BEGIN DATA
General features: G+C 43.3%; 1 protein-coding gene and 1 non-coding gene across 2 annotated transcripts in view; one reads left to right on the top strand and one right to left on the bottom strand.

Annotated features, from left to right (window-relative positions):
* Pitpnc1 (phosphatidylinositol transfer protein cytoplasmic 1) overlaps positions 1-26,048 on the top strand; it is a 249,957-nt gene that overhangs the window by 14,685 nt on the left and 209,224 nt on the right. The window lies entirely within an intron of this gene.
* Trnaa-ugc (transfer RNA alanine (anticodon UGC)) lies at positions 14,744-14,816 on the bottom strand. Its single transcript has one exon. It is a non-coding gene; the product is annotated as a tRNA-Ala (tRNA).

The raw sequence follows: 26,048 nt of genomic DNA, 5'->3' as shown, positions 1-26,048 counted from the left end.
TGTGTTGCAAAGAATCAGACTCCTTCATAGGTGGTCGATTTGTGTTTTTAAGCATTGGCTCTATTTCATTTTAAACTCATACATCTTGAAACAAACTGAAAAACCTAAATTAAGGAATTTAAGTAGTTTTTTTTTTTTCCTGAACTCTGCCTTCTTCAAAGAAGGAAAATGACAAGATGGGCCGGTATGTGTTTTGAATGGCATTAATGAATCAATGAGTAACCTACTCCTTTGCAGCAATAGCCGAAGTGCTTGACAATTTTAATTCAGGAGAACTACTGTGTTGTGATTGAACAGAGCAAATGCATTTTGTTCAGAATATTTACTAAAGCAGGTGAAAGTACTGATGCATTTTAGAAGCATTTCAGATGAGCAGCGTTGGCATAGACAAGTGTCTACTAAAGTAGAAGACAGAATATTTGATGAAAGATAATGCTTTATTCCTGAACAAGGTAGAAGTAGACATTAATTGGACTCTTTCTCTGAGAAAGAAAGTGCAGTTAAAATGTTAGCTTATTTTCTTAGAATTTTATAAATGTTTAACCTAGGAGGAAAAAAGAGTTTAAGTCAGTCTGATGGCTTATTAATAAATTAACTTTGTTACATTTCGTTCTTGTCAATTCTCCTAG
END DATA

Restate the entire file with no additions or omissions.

General features: G+C 43.3%; 1 protein-coding gene and 1 non-coding gene across 2 annotated transcripts in view; one reads left to right on the top strand and one right to left on the bottom strand.

Annotated features, from left to right (window-relative positions):
* Pitpnc1 (phosphatidylinositol transfer protein cytoplasmic 1) overlaps positions 1-26,048 on the top strand; it is a 249,957-nt gene that overhangs the window by 14,685 nt on the left and 209,224 nt on the right. The window lies entirely within an intron of this gene.
* Trnaa-ugc (transfer RNA alanine (anticodon UGC)) lies at positions 14,744-14,816 on the bottom strand. Its single transcript has one exon. It is a non-coding gene; the product is annotated as a tRNA-Ala (tRNA).

The raw sequence follows: 26,048 nt of genomic DNA, 5'->3' as shown, positions 1-26,048 counted from the left end.
TGTGTTGCAAAGAATCAGACTCCTTCATAGGTGGTCGATTTGTGTTTTTAAGCATTGGCTCTATTTCATTTTAAACTCATACATCTTGAAACAAACTGAAAAACCTAAATTAAGGAATTTAAGTAGTTTTTTTTTTTTCCTGAACTCTGCCTTCTTCAAAGAAGGAAAATGACAAGATGGGCCGGTATGTGTTTTGAATGGCATTAATGAATCAATGAGTAACCTACTCCTTTGCAGCAATAGCCGAAGTGCTTGACAATTTTAATTCAGGAGAACTACTGTGTTGTGATTGAACAGAGCAAATGCATTTTGTTCAGAATATTTACTAAAGCAGGTGAAAGTACTGATGCATTTTAGAAGCATTTCAGATGAGCAGCGTTGGCATAGACAAGTGTCTACTAAAGTAGAAGACAGAATATTTGATGAAAGATAATGCTTTATTCCTGAACAAGGTAGAAGTAGACATTAATTGGACTCTTTCTCTGAGAAAGAAAGTGCAGTTAAAATGTTAGCTTATTTTCTTAGAATTTTATAAATGTTTAACCTAGGAGGAAAAAAGAGTTTAAGTCAGTCTGATGGCTTATTAATAAATTAACTTTGTTACATTTCGTTCTTGTCAATTCTCCTAG